Queendomino is the sequel to Blue Orange’s Spiele des Jahres winning Kingdomino. Designed by famed designer Bruno Cathala, the game sees players building out their kingdoms via rectangular tiles, in a similar way that the age-old game of dominos works. Being a standalone title, on its own Queendomino plays with 2 – 4 players, though mixed with the simpler Kingdomino this is extended to up to 6 players. Queendomino’s predecessor was loved for its simple drafting and placement gameplay. By increasing the complexity to appeal to more “gamer” gamers has the charm been lost? Let’s find out!
Being a sequel to Kingdomino the gameplay is to some extent similar. In Queendomino on a turn players will once again be placing tiles, before choosing their next rounds tile and adapting the turn order. However, between placing your current tile and deciding on your next are three new optional actions. The first of these optional actions is to send a knight out into your kingdom, placing either one or two on the tile you’ve just placed. The player then gains coins based on the amount of squares that make up the territory, be it a large desert or small lake, that the knight visits. There is very little limitation to knight placement, including previously placed knights not blocking territories.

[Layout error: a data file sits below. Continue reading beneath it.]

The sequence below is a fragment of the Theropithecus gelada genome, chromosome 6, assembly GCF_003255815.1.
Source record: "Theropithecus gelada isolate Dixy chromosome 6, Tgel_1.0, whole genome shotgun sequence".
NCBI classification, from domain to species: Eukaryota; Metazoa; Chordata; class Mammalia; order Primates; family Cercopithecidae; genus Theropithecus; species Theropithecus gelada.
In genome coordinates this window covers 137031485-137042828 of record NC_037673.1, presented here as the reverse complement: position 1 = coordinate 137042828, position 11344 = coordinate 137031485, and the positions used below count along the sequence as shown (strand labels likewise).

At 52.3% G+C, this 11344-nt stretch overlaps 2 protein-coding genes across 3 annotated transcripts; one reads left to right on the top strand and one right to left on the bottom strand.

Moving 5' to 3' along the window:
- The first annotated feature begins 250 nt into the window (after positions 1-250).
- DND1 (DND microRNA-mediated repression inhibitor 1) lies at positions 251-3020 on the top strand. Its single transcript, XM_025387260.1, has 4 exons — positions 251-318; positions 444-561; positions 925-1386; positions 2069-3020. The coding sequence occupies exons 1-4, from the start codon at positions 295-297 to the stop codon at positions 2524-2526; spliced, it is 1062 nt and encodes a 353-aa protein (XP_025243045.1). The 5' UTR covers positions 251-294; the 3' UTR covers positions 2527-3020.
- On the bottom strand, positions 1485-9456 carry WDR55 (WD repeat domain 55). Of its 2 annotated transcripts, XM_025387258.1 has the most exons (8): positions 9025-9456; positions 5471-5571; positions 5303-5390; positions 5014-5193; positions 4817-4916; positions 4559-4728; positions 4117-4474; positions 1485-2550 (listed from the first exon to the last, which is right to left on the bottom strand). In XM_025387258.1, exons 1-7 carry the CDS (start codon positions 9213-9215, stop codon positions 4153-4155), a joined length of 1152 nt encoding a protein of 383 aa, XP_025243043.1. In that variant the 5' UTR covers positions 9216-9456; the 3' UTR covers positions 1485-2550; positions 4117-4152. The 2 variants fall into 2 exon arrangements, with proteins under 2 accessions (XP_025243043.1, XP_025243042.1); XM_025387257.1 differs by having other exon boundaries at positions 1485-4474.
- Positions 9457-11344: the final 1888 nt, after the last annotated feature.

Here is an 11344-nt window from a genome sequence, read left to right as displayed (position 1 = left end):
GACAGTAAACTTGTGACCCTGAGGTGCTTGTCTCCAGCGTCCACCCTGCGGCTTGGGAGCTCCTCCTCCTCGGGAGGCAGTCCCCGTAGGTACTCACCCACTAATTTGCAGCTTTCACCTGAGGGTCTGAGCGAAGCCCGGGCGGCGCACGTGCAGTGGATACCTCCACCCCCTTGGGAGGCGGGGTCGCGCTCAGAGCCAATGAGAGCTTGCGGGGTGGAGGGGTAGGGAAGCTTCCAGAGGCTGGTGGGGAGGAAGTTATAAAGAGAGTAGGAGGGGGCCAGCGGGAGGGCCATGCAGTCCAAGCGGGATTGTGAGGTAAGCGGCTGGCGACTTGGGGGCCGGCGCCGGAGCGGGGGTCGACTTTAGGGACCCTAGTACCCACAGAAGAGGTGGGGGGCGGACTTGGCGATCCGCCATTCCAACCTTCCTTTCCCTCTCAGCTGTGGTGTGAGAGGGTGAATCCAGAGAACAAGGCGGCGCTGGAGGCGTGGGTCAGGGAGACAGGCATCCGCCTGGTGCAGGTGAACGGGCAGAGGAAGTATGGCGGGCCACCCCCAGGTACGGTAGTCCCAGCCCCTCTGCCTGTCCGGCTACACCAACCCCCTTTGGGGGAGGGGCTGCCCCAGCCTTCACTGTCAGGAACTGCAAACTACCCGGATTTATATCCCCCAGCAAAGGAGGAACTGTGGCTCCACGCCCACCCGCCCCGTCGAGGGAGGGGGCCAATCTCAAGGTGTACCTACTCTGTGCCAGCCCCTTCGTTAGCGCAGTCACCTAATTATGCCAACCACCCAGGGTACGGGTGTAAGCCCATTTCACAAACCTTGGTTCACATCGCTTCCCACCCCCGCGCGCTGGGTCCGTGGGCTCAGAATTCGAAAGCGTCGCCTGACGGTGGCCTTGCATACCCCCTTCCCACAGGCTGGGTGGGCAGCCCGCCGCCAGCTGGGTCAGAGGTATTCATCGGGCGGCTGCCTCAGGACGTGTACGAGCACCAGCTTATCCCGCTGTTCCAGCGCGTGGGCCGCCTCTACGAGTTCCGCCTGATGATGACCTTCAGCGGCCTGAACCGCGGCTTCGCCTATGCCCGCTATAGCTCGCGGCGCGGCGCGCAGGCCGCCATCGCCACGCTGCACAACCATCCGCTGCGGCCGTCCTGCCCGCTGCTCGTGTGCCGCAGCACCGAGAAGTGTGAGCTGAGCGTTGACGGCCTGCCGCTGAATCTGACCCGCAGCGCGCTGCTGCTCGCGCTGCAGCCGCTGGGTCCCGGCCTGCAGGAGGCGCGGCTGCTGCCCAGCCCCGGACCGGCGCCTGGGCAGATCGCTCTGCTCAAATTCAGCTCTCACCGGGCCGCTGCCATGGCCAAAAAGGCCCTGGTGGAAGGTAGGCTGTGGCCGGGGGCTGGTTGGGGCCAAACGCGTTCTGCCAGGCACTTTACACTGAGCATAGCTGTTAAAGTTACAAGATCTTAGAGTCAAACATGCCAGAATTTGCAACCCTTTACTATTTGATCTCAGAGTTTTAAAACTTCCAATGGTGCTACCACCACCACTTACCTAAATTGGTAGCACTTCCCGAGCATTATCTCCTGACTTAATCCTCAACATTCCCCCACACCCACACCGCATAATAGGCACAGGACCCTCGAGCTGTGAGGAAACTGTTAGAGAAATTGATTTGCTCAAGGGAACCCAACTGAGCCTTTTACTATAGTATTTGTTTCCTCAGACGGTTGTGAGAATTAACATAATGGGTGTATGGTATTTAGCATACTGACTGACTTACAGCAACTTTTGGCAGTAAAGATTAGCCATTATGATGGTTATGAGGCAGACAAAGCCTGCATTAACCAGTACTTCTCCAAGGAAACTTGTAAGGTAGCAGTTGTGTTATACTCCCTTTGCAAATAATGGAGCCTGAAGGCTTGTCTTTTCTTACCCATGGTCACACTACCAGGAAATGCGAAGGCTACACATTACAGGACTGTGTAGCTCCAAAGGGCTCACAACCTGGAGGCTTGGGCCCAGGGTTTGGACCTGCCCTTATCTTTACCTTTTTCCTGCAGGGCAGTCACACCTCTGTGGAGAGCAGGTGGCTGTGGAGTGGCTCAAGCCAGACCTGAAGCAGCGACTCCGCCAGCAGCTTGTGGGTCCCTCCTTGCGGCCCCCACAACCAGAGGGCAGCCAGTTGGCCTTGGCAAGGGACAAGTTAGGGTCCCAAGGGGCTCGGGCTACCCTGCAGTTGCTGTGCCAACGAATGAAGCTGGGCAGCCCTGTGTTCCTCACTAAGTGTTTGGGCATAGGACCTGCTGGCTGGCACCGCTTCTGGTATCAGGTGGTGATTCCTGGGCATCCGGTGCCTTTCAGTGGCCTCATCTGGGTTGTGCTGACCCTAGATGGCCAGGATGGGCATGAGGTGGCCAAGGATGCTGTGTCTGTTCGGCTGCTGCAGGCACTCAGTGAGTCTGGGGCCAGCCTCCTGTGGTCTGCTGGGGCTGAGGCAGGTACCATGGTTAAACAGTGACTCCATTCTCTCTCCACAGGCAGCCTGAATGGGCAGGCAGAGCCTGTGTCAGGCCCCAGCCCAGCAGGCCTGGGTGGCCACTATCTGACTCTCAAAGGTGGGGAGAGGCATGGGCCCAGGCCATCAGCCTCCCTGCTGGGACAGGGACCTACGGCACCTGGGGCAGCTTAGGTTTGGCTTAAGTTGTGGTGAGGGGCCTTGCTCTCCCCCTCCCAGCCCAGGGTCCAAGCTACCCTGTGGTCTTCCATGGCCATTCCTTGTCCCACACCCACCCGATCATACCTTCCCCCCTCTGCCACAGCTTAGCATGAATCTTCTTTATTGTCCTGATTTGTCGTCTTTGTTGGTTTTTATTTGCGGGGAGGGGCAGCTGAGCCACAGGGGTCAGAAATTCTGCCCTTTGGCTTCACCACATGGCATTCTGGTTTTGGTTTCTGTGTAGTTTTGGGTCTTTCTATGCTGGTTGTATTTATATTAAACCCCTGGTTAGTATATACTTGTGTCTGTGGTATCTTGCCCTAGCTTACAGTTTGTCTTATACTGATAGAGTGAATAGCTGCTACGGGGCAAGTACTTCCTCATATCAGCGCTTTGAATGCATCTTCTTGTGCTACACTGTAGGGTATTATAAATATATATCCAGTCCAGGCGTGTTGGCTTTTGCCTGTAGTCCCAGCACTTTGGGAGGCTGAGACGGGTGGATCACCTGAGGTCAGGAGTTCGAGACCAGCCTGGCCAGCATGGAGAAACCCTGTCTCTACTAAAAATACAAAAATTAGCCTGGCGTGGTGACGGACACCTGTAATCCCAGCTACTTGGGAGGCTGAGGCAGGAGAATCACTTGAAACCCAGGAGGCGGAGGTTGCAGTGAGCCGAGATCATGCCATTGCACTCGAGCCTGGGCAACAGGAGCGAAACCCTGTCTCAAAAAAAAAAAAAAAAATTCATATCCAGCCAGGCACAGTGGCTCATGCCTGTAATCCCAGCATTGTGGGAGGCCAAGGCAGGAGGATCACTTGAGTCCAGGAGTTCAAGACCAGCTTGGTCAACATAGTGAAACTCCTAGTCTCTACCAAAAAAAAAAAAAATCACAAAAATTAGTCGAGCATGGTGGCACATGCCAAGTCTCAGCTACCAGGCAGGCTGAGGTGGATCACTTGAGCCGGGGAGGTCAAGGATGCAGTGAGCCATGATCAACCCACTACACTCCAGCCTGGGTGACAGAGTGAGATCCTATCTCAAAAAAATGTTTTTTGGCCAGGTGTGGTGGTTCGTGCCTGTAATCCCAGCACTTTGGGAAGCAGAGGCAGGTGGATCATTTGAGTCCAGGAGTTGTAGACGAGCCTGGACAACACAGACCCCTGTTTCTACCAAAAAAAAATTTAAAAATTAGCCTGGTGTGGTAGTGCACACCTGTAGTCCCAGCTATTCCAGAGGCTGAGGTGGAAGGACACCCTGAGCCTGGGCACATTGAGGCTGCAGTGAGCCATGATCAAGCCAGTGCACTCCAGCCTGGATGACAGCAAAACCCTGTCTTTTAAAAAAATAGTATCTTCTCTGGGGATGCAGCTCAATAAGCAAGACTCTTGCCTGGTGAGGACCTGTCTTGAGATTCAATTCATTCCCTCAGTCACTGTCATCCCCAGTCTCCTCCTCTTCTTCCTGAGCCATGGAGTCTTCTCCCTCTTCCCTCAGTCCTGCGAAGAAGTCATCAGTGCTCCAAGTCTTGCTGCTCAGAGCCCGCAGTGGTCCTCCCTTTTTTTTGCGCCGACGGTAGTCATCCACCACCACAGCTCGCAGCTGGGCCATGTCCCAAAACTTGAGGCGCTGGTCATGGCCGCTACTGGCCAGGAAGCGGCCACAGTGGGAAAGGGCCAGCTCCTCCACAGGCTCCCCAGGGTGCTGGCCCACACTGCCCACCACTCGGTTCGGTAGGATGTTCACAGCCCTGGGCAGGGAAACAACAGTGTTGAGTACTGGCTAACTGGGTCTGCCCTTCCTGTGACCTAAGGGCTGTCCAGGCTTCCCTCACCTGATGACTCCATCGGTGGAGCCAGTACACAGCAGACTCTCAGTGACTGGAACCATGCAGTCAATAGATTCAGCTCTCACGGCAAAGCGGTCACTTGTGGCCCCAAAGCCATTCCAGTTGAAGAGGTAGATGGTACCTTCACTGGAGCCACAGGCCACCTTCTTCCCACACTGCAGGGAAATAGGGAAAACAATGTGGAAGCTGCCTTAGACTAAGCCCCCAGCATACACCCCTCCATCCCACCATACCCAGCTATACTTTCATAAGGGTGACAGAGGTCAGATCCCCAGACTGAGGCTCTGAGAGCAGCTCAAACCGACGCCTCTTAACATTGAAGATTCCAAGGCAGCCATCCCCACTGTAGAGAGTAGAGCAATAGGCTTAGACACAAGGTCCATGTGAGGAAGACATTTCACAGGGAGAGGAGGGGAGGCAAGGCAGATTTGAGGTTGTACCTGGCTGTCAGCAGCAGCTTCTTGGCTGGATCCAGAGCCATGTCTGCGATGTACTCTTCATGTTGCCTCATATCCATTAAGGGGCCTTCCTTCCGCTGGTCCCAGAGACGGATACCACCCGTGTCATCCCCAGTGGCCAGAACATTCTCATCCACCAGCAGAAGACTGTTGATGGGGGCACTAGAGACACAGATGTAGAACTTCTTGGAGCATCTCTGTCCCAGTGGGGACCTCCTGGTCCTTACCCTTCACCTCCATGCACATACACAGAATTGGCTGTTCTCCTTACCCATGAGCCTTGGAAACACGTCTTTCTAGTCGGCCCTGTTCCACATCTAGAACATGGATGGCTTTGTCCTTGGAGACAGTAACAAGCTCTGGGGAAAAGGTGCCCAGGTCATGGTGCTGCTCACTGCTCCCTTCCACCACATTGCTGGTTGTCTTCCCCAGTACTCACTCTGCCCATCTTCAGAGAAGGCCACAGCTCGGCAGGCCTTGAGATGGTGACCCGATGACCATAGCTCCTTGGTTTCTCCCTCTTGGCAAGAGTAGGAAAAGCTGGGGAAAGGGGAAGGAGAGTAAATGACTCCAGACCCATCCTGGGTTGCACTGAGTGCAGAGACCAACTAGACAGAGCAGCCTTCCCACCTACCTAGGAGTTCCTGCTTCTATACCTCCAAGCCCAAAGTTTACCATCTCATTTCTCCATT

What are these coins used for though? Coins are utilized for the next optional action which is to purchase a building, for a single empty orange coloured construction/town square in your kingdom. It is rare but not impossible for these buildings to offer crowns, so on their own Town squares will offer little more than potential. Buildings have a range of ways for players to gain bonus points at the conclusion of the game.
The most basic of these is straight up victory points, offering an instantly recognisable point return. The next type scores the player 2 points per territory of a specific kind. These can drastically change the way players place tiles, making it possible to win while having lots of small territories, rather than large sprawling ones. Some tiles will come with knights to place on future rounds or towers that get instantly built on the building tile. When you get the most, or joint most, towers the queen comes to visit. Not only are all building costs reduced by one but if the queen is in your kingdom at the end of the game she adds 1 crown to your largest territory. There are two final types which score points depending on the number of towers or knights in your kingdom.
Buildings do not have a set price, instead the cost is determined by the location on the builders board. Ranging from 5 to 0 coins this board offers players the risk and reward situation of waiting for a tile to drop down in price before picking it up. To counter this is the doom bringing dragon. The final optional action is to bribe the dragon, to leave its cave. Costing 1 coin the dragon can remove one of the purchasable buildings from play. In the first couple of games this action is often significantly underused. It is not only important, but it can be key to keeping those buildings that could score opponents a large point return out of their hands, and off their kingdoms!